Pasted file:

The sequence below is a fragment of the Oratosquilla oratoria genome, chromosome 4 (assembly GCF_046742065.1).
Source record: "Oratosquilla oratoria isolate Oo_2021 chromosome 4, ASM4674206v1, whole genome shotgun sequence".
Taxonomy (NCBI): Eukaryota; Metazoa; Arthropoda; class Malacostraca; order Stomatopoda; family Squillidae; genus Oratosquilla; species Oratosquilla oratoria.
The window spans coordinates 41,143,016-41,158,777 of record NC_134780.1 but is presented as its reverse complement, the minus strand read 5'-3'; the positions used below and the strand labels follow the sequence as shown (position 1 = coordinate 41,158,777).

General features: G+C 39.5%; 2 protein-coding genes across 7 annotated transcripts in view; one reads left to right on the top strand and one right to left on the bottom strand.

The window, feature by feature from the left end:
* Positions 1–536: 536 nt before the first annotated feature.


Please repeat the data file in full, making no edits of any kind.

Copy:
The sequence below is a fragment of the Oratosquilla oratoria genome, chromosome 4 (assembly GCF_046742065.1).
Source record: "Oratosquilla oratoria isolate Oo_2021 chromosome 4, ASM4674206v1, whole genome shotgun sequence".
Taxonomy (NCBI): Eukaryota; Metazoa; Arthropoda; class Malacostraca; order Stomatopoda; family Squillidae; genus Oratosquilla; species Oratosquilla oratoria.
The window spans coordinates 41,143,016-41,158,777 of record NC_134780.1 but is presented as its reverse complement, the minus strand read 5'-3'; the positions used below and the strand labels follow the sequence as shown (position 1 = coordinate 41,158,777).

General features: G+C 39.5%; 2 protein-coding genes across 7 annotated transcripts in view; one reads left to right on the top strand and one right to left on the bottom strand.

The window, feature by feature from the left end:
* Positions 1–536: 536 nt before the first annotated feature.